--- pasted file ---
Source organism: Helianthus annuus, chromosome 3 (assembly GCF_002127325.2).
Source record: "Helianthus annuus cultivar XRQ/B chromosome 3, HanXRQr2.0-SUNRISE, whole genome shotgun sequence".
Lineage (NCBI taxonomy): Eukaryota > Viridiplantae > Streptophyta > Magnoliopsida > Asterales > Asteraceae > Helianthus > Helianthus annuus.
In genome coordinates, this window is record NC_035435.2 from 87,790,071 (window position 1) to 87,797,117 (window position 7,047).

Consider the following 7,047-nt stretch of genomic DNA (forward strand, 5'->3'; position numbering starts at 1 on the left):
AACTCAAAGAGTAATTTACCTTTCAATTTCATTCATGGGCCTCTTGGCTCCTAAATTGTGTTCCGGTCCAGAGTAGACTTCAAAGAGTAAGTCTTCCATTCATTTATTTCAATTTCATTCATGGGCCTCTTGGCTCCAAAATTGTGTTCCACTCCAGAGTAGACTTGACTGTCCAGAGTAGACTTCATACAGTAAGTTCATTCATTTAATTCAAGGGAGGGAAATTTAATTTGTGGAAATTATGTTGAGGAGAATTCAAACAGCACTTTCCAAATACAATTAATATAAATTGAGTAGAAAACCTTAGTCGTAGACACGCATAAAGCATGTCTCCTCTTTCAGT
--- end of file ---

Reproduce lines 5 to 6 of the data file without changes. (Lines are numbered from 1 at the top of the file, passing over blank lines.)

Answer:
Consider the following 7,047-nt stretch of genomic DNA (forward strand, 5'->3'; position numbering starts at 1 on the left):
AACTCAAAGAGTAATTTACCTTTCAATTTCATTCATGGGCCTCTTGGCTCCTAAATTGTGTTCCGGTCCAGAGTAGACTTCAAAGAGTAAGTCTTCCATTCATTTATTTCAATTTCATTCATGGGCCTCTTGGCTCCAAAATTGTGTTCCACTCCAGAGTAGACTTGACTGTCCAGAGTAGACTTCATACAGTAAGTTCATTCATTTAATTCAAGGGAGGGAAATTTAATTTGTGGAAATTATGTTGAGGAGAATTCAAACAGCACTTTCCAAATACAATTAATATAAATTGAGTAGAAAACCTTAGTCGTAGACACGCATAAAGCATGTCTCCTCTTTCAGT